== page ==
Minister says compensation offer to 555 subpostmasters close


The 555 subpostmasters who exposed the depth of the Post Office Horizon scandal could finally be fairly compensated.

It is nearly two decades since some lost everything at the hands of the Post Office after they were wrongly blamed for accounting shortfalls caused by its error-prone computer system. Despite a High Court case in 2019 proving that they were not top blame for the errors, the subpostmasters have still not received fair compensation.

In a Tweet, Department for Business, Energy and Industrial Strategy (BEIS) minister Paul Scully said he expects to make an announcement on compensation within a couple of weeks.

In reply to a question from one of the 555, former subpostmaster Christopher Head, Scully said: “All being well I should be able to announce something on this within a couple of weeks. We’ve been working closely with [solicitors] Freeths to have something that the 555 will find appropriate and that delivers for you as quickly as possible.”

The 555, members of the Justice for Subpostmasters Alliance (JFSA), took the Post Office to the High Court in 2018 and were awarded £57.75m between them after the trial, but once legal costs were taken out, they were only left with £11m to share. This did not come close to repaying the money they were forced to pay the Post Office, never mind compensating them for their suffering.

Freeths is the legal firm which ran a successful group litigation against the Post Office for the 555 subpostmasters. The company has all the information and calculations about how much compensation each one should receive.

The government, which fully owns the Post Office, repeatedly said the compensation awarded after the High Court case was full and final. But the JFSA has campaigned to force the government to pay them fair compensation, and the public inquiry into the Post Office Horizon scandal saw its chair highlight the derisory compensation paid as a major concern.

In March this year, the government made a U-turn and began negotiating with the JFSA. The latest meeting between the JFSA and BEIS is due to take place this week.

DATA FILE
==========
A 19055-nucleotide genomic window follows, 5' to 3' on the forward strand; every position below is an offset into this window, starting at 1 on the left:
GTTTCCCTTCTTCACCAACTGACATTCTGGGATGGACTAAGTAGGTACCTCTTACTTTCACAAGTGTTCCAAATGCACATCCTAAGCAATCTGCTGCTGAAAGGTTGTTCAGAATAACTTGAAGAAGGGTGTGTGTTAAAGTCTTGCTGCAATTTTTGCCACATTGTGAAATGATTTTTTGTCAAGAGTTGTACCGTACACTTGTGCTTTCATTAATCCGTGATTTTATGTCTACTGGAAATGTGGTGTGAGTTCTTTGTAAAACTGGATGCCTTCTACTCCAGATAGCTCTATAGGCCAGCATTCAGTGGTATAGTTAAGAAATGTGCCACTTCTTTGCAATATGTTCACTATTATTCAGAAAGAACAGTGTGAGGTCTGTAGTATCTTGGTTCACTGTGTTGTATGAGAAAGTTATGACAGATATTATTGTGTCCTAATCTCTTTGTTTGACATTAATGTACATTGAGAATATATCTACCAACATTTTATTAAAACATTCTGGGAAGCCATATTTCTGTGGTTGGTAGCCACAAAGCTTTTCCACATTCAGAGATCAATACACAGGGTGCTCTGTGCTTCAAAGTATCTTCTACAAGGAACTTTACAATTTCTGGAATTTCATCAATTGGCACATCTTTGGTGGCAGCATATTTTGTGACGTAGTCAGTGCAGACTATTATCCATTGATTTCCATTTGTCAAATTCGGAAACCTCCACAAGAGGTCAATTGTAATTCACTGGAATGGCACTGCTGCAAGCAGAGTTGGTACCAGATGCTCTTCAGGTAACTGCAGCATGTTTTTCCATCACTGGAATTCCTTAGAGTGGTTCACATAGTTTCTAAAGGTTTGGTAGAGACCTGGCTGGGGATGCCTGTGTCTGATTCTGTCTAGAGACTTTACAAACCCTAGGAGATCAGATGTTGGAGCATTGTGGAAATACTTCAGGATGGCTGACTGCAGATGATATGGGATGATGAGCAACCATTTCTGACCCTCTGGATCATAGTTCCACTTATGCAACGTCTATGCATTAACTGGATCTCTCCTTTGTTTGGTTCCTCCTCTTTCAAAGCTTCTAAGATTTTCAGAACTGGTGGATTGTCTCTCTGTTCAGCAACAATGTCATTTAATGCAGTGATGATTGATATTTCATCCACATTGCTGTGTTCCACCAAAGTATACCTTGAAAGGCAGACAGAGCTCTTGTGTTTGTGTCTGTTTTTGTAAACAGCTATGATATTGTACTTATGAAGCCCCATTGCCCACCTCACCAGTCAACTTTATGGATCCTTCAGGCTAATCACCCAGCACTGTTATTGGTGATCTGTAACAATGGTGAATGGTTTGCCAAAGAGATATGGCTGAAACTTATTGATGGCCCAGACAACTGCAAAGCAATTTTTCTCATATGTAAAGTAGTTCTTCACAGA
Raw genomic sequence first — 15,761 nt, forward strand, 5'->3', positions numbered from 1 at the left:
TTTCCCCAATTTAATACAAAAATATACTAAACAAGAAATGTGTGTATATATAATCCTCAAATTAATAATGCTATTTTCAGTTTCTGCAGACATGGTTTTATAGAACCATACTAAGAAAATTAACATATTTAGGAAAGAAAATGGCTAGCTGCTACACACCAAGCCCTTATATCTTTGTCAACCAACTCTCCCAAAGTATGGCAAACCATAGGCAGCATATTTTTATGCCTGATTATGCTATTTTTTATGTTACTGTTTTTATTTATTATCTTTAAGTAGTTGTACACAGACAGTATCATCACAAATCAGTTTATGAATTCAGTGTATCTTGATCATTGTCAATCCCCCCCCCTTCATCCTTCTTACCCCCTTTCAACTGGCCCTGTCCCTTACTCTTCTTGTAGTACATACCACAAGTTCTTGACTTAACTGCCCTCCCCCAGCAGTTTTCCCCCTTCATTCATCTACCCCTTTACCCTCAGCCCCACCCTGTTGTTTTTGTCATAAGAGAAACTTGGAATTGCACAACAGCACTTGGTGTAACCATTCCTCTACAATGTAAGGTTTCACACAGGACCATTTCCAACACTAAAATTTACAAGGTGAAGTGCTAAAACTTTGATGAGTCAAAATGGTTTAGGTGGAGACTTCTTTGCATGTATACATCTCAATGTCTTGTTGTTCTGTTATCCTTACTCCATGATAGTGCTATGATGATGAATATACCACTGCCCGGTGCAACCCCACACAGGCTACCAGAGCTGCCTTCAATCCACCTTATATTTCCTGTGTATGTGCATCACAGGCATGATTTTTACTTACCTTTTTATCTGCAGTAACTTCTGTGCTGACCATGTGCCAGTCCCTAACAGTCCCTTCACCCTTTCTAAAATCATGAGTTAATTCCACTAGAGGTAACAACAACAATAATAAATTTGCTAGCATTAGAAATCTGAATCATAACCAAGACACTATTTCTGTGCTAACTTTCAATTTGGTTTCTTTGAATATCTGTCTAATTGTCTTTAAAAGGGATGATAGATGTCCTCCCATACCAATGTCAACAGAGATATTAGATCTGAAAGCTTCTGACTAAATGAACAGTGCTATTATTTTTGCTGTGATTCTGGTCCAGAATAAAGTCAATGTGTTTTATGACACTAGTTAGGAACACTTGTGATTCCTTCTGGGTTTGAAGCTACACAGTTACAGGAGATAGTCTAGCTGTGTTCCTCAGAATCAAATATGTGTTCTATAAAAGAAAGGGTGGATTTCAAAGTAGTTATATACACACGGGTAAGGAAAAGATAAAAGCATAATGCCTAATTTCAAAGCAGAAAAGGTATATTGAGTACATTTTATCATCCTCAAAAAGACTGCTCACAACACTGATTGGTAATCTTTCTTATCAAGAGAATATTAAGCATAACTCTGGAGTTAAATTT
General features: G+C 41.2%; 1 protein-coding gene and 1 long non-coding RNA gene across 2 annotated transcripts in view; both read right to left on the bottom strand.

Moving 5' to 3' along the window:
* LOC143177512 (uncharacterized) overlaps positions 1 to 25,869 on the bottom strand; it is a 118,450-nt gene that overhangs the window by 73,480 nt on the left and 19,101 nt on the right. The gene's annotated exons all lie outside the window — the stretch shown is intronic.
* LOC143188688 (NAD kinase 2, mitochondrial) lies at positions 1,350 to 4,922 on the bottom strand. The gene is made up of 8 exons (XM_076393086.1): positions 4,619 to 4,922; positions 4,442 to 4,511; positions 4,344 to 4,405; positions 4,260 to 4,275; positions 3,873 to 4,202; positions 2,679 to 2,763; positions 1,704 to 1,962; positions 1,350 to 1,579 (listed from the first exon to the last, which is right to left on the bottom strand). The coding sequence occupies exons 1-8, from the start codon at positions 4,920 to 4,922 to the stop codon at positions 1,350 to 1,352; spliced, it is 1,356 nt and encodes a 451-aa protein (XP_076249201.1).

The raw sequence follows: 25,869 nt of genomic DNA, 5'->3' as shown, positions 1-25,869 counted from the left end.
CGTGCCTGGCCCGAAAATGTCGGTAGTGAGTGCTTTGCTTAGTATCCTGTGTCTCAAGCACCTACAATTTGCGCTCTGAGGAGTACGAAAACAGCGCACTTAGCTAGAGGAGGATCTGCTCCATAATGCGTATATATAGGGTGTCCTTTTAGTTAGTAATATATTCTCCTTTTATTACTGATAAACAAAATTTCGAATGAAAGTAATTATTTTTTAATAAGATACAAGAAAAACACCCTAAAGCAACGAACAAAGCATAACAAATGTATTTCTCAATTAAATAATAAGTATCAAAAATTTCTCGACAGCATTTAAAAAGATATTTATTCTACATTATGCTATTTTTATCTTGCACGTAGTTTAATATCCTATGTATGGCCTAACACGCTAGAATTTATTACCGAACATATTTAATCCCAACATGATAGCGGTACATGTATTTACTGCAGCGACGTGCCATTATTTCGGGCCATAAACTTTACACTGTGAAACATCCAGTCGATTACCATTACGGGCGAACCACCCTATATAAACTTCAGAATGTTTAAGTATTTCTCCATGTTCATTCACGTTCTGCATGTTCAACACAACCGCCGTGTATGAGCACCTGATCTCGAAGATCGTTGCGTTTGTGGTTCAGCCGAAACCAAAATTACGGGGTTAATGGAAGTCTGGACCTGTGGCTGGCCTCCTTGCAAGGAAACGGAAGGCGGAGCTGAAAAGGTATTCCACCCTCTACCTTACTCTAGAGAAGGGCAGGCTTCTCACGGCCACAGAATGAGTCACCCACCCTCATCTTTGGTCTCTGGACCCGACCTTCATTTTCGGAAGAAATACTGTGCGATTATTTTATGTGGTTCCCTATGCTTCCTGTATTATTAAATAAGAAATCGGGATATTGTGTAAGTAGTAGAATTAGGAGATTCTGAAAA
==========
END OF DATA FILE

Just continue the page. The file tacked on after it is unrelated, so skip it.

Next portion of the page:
But false promises have been made before. In a Zoom meeting between Scully, prime minister Boris Johnson and the scandal victims in May last year, one victim, Michael Rudkin, told Scully and Johnson: “It is totally unfair. I know you are looking at the legal term that it is a full and final settlement for the 555, but when you take out the legal expenses, most subpostmasters actually got less than the amounts they paid back that they were wrongly blamed for taking.”

Scully said: “I totally get that, and this is something we have to go away and think about. I want to do this as quickly as possible because you have waited long enough. We will work with you to get something that is fair and speedy.”

That was 14 months ago.

Rudkin’s family’s life was devastated by the actions of the government-owned Post Office. In 2000, Rudkin and his wife bought another Post Office in Ibstock, Leicestershire, and retained the Barnsley branch up until the middle of 2004.

Rudkin said there were problems balancing the accounts and, in 2009, after experiencing unexplained account shortfalls, Susan was convicted of stealing over £40,000 from their branch in Ibstock, based on evidence from the Horizon system, which the High Court judgment said could not be trusted.

She received a 12-month suspended sentence and was ordered to complete 300 hours of unpaid work and placed on an electronically monitored curfew for six months.

The couple lost hundreds of thousands of pounds as a result of the errors and were forced to use their family home as a bed and breakfast to pay the bills.

Mrs Rudkin is one of 75 former subpostmasters who have so far had their convictions, which were based on Horizon evidence, quashed.

Computer Weekly first reported on problems with the system in 2009, when it made public the stories of a group of subpostmasters (see timeline of articles below).

The Post Office always denied that Horizon could be to blame for the shortfalls, while subpostmasters and their families had their lives turned upside down, with criminal prosecutions for hundreds and many more financially ruined.



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